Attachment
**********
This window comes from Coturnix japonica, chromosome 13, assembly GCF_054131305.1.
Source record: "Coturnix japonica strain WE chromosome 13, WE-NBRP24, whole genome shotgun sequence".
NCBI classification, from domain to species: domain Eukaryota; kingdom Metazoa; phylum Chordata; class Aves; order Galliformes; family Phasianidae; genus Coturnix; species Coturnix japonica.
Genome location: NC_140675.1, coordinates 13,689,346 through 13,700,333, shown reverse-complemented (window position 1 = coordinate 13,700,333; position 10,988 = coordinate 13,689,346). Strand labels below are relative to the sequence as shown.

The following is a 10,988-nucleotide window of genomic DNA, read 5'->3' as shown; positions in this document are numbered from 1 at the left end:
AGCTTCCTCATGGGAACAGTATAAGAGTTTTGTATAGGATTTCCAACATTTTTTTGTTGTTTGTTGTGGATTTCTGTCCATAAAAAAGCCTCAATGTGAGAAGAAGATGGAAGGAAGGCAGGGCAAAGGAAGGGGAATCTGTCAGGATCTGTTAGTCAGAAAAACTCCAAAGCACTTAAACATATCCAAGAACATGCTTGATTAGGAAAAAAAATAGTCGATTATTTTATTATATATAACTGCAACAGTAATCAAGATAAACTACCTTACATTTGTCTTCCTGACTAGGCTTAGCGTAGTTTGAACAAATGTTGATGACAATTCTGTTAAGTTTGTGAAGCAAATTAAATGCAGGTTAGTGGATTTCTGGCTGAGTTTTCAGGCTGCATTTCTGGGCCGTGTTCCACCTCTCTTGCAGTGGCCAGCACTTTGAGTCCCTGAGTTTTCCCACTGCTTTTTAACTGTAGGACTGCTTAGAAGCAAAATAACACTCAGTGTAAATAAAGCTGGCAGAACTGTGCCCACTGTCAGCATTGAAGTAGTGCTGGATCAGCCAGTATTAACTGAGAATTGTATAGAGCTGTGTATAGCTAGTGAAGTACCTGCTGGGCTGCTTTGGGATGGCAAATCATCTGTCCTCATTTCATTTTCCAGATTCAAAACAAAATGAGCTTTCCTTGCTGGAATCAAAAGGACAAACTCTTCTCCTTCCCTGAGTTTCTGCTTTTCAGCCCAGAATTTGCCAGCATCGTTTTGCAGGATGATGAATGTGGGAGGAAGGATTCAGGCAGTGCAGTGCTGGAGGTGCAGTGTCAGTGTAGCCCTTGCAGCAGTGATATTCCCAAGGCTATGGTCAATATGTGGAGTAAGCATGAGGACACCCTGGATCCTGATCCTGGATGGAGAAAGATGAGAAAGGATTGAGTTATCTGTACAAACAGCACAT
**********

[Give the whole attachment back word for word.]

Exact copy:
This window comes from Coturnix japonica, chromosome 13, assembly GCF_054131305.1.
Source record: "Coturnix japonica strain WE chromosome 13, WE-NBRP24, whole genome shotgun sequence".
NCBI classification, from domain to species: domain Eukaryota; kingdom Metazoa; phylum Chordata; class Aves; order Galliformes; family Phasianidae; genus Coturnix; species Coturnix japonica.
Genome location: NC_140675.1, coordinates 13,689,346 through 13,700,333, shown reverse-complemented (window position 1 = coordinate 13,700,333; position 10,988 = coordinate 13,689,346). Strand labels below are relative to the sequence as shown.

The following is a 10,988-nucleotide window of genomic DNA, read 5'->3' as shown; positions in this document are numbered from 1 at the left end:
AGCTTCCTCATGGGAACAGTATAAGAGTTTTGTATAGGATTTCCAACATTTTTTTGTTGTTTGTTGTGGATTTCTGTCCATAAAAAAGCCTCAATGTGAGAAGAAGATGGAAGGAAGGCAGGGCAAAGGAAGGGGAATCTGTCAGGATCTGTTAGTCAGAAAAACTCCAAAGCACTTAAACATATCCAAGAACATGCTTGATTAGGAAAAAAAATAGTCGATTATTTTATTATATATAACTGCAACAGTAATCAAGATAAACTACCTTACATTTGTCTTCCTGACTAGGCTTAGCGTAGTTTGAACAAATGTTGATGACAATTCTGTTAAGTTTGTGAAGCAAATTAAATGCAGGTTAGTGGATTTCTGGCTGAGTTTTCAGGCTGCATTTCTGGGCCGTGTTCCACCTCTCTTGCAGTGGCCAGCACTTTGAGTCCCTGAGTTTTCCCACTGCTTTTTAACTGTAGGACTGCTTAGAAGCAAAATAACACTCAGTGTAAATAAAGCTGGCAGAACTGTGCCCACTGTCAGCATTGAAGTAGTGCTGGATCAGCCAGTATTAACTGAGAATTGTATAGAGCTGTGTATAGCTAGTGAAGTACCTGCTGGGCTGCTTTGGGATGGCAAATCATCTGTCCTCATTTCATTTTCCAGATTCAAAACAAAATGAGCTTTCCTTGCTGGAATCAAAAGGACAAACTCTTCTCCTTCCCTGAGTTTCTGCTTTTCAGCCCAGAATTTGCCAGCATCGTTTTGCAGGATGATGAATGTGGGAGGAAGGATTCAGGCAGTGCAGTGCTGGAGGTGCAGTGTCAGTGTAGCCCTTGCAGCAGTGATATTCCCAAGGCTATGGTCAATATGTGGAGTAAGCATGAGGACACCCTGGATCCTGATCCTGGATGGAGAAAGATGAGAAAGGATTGAGTTATCTGTACAAACAGCACAT